Web Video: What challenges remain for Selma 50 years since march?

Mar. 10, 2015 AT 11:40 a.m. EDT

Over the weekend, visitors like President Obama and nearly 100 members of Congress flocked to Selma, Alabama, to celebrate the anniversary of a civil rights milestone. But 50 years since protesters defiantly crossed the city's iconic Edmund Pettus bridge, Selma remains a deeply divided city with many challenges. Gwen Ifill reports.

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Notice: Transcripts are machine and human generated and lightly edited for accuracy. They may contain errors.

GWEN IFILL: Yesterday marked the 50th anniversary of Bloody Sunday, the voting rights march across Selma’s Edmund Pettus Bridge that was an epic turning point in the civil rights and voting rights movements.

The entire 54-mile march from Selma to Montgomery is being reenacted beginning today. But this weekend was all about Selma, then and now.

Terri Sewell spent the weekend pinching herself. She shared a stage with the president.

REP. TERRI SEWELL, (D) Alabama: Good afternoon, America. Welcome to my hometown of Selma.

GWEN IFILL: And she visited her old haunts.

REP. TERRI SEWELL: That’s my home church, Brown Chapel. And while I think the world comes in just for a weekend, just for one day to walk across the bridge, but the people of this city are amazing people.

GWEN IFILL: Once Selma High School’s first black valedictorian and now a member of Congress now, by way of Princeton and Oxford, Sewell represents the modern-day divide in her iconic hometown.

REP. TERRI SEWELL: I’m-second generation Selmian. My dad grew up in the ’40s, and he grew up in a segregated Selma public school system. I grew up in the ’80s. I grew up in an integrated public school system. And now, 35 years later, it’s re-segregated again.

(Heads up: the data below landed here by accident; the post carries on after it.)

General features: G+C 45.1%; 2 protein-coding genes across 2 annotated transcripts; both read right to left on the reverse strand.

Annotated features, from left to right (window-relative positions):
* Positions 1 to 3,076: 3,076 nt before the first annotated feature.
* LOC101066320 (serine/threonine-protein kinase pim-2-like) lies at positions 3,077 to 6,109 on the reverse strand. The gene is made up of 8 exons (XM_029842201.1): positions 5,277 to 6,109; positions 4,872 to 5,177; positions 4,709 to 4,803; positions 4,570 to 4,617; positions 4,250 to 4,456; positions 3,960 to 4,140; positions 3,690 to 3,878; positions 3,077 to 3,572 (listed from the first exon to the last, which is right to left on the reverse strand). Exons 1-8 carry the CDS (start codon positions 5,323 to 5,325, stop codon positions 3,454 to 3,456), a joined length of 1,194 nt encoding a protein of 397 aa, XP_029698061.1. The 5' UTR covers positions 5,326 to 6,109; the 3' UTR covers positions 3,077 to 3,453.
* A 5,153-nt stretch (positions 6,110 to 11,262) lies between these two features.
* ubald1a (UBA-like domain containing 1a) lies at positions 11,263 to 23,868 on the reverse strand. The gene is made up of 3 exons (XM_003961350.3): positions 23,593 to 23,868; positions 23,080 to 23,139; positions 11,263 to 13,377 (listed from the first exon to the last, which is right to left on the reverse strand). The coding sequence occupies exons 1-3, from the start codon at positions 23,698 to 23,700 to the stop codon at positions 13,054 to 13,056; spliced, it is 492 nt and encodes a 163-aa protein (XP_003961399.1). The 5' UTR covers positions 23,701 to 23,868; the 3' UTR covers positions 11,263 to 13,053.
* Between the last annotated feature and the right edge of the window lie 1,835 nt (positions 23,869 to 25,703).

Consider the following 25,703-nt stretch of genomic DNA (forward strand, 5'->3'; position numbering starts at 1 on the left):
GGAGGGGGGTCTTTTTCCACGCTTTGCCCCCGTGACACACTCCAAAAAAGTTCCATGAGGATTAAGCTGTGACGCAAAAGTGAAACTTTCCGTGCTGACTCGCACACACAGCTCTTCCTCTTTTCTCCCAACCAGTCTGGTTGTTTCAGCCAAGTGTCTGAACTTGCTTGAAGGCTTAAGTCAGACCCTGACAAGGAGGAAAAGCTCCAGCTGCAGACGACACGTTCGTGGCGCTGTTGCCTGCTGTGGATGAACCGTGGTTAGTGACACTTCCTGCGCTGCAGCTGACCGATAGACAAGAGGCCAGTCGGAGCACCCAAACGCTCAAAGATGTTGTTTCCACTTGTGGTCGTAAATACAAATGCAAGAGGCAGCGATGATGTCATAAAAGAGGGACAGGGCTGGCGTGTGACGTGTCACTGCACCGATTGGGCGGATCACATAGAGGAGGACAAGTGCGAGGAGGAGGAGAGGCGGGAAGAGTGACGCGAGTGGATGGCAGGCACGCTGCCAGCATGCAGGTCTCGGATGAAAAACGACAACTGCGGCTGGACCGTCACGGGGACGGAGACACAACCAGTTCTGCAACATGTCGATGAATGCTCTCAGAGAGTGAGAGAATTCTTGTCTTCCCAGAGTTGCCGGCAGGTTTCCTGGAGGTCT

GWEN IFILL: The visitors flocked to Selma from around the nation and the world for a weekend of celebration. Two presidents, nearly 100 members of Congress and more than 100,000 people crowded into the small Alabama city over two days.

PRESIDENT BARACK OBAMA: Yet what could be more American than what happened in this place? The single most powerful word in our democracy is the word we, we the people. We shall overcome. Yes, we can. That word is owned by no one. It belongs to everyone.


GWEN IFILL: But only a few steps away, it was easy to find the downside. The city is worn, with crumbling houses, empty lots, shuttered storefronts.

After an Air Force base closed in 1977, 10,000 residents fled. Most of those left are black and poor, the very people who were supposed to reap the benefits of the civil rights movement that came to define Selma.

Fifty years after protesters crossing the iconic Edmund Pettus Bridge here changed the civil rights tide for a nation, Selma finds itself at a crossroads again, this time between success and stagnation.

Georgia Congressman John Lewis, who, as a young organizer, had his skull fractured during the 1965 Bloody Sunday march, returned again this year for what has become an annual pilgrimage.

REP. JOHN LEWIS, (D) Georgia: There’s still work left to be done. Get out there and push and pull, until we redeem the soul of America.

GWEN IFILL: The city and violent events that propelled it into the nation’s consciousness received fresh attention this year in the Oscar-nominated film “Selma.”

But when the movie Selma came to the real Selma, producers had to reopen a shuttered theater just to find a place to show it. The challenges are on full display. The unemployment rate is nearly twice the national average and the high school dropout rate is the highest in the state.